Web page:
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Adam Wathan writes about how Separation of concerns can be a “straw man” when it comes to choosing an approach for naming CSS utility classes.
I found this to be genuinely plausible.
There are two ways you can write HTML and CSS:
“Separation of Concerns”CSS that depends on HTML.Naming your classes based on your content (like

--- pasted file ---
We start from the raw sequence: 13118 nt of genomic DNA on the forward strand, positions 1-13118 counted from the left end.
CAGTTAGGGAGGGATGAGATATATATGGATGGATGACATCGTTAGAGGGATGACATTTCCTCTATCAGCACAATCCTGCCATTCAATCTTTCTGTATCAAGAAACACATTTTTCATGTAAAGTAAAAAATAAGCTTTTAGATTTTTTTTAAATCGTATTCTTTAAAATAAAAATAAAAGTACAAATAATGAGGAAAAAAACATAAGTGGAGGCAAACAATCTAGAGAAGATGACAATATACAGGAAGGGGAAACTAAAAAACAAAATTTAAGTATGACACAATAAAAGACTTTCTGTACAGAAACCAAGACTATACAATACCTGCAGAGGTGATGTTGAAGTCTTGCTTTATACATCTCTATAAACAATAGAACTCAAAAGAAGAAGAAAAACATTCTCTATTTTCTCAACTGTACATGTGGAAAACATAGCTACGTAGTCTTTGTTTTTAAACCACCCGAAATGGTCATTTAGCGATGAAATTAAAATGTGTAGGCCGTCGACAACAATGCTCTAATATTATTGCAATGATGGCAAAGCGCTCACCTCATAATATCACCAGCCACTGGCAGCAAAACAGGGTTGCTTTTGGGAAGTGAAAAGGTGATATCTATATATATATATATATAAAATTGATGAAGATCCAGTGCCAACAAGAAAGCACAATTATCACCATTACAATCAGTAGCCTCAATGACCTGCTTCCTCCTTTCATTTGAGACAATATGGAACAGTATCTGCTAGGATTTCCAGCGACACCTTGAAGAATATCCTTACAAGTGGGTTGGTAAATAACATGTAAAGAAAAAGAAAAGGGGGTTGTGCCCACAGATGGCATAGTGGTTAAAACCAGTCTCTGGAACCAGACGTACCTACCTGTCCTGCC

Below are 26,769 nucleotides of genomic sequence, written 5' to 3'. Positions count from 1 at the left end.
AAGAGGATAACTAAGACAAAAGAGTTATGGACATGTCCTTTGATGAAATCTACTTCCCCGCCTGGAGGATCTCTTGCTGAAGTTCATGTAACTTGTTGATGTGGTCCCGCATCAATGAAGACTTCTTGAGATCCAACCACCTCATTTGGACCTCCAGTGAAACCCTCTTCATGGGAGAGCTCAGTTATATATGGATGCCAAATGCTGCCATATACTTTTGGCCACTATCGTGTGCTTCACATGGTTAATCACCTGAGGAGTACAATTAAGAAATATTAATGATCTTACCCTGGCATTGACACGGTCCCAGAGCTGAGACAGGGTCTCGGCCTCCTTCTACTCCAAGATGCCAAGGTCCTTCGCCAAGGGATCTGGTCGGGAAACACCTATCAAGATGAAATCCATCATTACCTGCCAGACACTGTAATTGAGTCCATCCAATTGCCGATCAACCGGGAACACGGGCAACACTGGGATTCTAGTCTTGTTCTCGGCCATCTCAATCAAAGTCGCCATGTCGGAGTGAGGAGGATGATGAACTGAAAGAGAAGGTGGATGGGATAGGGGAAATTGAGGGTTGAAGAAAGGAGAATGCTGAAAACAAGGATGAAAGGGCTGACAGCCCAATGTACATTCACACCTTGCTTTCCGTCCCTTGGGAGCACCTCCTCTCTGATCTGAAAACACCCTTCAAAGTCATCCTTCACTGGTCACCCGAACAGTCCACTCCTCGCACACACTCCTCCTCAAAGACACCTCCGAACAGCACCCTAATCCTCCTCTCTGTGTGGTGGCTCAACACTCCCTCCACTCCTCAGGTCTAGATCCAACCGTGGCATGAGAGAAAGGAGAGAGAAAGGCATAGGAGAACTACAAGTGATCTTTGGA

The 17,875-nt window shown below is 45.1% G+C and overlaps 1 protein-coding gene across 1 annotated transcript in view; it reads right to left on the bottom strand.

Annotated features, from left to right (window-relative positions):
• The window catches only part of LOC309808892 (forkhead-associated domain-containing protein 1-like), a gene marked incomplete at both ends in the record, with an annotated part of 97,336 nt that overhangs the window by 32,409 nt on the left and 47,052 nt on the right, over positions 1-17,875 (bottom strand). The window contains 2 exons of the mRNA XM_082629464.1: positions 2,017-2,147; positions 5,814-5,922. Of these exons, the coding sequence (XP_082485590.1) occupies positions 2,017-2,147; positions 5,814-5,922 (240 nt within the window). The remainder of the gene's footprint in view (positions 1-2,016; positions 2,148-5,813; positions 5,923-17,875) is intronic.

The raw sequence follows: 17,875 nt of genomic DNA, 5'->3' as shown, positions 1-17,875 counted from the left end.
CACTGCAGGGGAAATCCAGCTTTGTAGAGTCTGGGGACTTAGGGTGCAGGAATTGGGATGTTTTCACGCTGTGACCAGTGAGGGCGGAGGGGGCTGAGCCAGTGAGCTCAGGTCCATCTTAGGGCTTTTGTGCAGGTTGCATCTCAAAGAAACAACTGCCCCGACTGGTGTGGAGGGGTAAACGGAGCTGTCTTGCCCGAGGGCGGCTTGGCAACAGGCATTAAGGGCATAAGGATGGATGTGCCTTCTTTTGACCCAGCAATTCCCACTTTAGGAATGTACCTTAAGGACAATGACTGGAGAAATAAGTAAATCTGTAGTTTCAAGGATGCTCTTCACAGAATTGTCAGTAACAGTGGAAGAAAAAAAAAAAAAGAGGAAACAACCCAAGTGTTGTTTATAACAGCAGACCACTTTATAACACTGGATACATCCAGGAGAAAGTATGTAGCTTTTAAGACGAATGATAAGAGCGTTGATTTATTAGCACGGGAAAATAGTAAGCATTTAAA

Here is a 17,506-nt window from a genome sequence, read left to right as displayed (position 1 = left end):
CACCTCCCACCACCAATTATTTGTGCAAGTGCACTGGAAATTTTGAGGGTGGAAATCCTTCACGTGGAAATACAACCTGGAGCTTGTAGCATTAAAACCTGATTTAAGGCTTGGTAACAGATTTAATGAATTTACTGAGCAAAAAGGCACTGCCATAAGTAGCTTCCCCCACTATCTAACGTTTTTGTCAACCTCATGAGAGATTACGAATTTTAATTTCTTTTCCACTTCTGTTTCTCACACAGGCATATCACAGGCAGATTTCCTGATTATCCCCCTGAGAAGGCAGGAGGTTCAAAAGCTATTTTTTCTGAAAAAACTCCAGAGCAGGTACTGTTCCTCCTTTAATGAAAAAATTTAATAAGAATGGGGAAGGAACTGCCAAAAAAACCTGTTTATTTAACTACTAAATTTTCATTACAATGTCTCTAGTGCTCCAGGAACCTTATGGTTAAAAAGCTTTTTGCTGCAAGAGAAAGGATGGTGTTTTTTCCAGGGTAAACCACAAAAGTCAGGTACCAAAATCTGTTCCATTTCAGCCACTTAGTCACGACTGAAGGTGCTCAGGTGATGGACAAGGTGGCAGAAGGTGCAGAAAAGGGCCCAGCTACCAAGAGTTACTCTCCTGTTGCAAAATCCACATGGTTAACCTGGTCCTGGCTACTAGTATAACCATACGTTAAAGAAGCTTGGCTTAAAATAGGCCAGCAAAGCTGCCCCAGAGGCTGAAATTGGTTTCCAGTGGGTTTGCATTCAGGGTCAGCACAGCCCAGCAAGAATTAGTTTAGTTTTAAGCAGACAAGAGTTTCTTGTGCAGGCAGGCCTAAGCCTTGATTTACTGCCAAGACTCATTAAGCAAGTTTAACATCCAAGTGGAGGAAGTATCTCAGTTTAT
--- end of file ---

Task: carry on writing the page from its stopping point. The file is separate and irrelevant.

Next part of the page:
.author-bio) treats your HTML as a dependency of your CSS. […]In this model, your HTML is restyleable, but your CSS is not reusable.
“Mixing Concerns”HTML that depends on CSS.Naming your classes in a content-agnostic way after the repeating patterns in your UI (like
.media-card) treats your CSS as a dependency of your HTML. […]In this model, your CSS is reusable, but your HTML is not restyleable.
[…] Neither is inherently “wrong”; it’s just a decision made based on what’s more important to you in a specific context.
Adam Wathan, CSS Utility Classes and “Separation of Concerns”